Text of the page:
How does the City support those with cannabis addiction problems?
The City of Redwood City partners with the County of San Mateo to offer support for community members who suffer from addiction. Programs offered by the County of San Mateo can be found here. Additionally, whether or not the City allows delivery of recreational cannabis, State taxes generated from recreational cannabis use will help support addiction programs.
In addition, the City of Redwood City’s Fair Oaks Community Center is a multi-service facility offering a variety of services to the broader Redwood City Community. The Fair Oaks Community Center is located at 2600 Middlefield Road, Redwood City. To learn more about the community center services, go here.
How will the City of Redwood City Police Department enforce cases of drivers under the influence of cannabis?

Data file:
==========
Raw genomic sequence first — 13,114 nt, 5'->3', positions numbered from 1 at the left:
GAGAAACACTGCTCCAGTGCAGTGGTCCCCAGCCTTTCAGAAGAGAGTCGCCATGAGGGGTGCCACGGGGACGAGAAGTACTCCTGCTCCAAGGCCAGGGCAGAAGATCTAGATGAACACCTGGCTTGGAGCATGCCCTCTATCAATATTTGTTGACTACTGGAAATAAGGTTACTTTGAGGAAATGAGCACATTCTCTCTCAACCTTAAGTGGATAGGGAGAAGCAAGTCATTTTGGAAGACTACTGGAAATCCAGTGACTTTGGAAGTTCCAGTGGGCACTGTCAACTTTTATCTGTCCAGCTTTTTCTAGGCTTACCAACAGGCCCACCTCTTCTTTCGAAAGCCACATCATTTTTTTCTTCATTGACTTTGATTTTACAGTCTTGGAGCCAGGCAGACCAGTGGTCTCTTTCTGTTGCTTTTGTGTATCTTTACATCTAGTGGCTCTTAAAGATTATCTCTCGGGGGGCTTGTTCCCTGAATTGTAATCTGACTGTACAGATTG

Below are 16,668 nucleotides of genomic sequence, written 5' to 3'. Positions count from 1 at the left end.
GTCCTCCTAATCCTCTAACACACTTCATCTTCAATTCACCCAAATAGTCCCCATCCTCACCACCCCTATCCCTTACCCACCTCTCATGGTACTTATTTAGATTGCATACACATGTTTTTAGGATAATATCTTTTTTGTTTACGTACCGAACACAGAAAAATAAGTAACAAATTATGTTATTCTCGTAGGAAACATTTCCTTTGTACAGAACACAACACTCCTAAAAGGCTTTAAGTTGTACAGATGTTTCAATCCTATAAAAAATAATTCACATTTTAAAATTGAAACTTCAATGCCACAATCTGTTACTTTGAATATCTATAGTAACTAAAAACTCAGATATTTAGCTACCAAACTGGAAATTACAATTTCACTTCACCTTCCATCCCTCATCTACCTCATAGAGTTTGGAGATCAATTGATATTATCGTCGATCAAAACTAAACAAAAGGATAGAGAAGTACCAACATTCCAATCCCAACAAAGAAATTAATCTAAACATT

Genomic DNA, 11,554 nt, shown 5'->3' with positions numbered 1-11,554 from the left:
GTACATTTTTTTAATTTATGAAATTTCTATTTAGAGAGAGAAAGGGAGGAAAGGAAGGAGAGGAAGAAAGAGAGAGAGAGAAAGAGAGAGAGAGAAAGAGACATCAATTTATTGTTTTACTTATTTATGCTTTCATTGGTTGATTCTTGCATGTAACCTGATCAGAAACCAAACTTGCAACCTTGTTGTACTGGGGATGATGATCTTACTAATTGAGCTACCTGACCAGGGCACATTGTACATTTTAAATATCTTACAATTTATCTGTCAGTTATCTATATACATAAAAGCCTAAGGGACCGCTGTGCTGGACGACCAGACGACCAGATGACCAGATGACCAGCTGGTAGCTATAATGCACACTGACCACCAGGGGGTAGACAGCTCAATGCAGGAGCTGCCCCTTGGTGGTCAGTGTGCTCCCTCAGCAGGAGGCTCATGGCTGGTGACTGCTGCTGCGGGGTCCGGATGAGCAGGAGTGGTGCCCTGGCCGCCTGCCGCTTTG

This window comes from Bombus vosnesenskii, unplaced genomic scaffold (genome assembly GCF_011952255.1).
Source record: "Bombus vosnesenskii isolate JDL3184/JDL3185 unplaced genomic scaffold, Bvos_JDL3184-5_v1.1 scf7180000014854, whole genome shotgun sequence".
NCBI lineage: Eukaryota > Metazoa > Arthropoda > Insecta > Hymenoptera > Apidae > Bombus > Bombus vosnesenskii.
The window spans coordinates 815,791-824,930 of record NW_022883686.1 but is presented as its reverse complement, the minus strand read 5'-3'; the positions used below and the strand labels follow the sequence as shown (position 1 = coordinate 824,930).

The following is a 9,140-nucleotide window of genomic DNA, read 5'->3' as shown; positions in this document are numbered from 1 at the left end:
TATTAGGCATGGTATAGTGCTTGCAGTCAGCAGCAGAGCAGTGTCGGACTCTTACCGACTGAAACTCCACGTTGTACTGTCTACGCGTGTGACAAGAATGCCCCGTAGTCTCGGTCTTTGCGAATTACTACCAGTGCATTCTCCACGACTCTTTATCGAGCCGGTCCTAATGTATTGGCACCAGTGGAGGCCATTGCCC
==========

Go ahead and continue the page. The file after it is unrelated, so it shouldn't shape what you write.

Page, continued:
Currently, there is not a specific laboratory test available to determine a presumptive level of impaired driving with respect to cannabis concentrations measured in blood, breath or urine samples, like there is with alcohol testing. State of California taxes raised through legalizing recreational cannabis use will provide funds for the California Highway Patrol to develop a mechanical field sobriety test or other laboratory chemical test to evaluate the level of cannabis in a driver’s system. Until there is a test developed, Redwood City Police Department will be enforcing driving under the influence of cannabis cases based on police officer observations. This approach is used now in situations of potential illegal cannabis use or alcohol use impairing a driver’s capacity to safely operate a vehicle.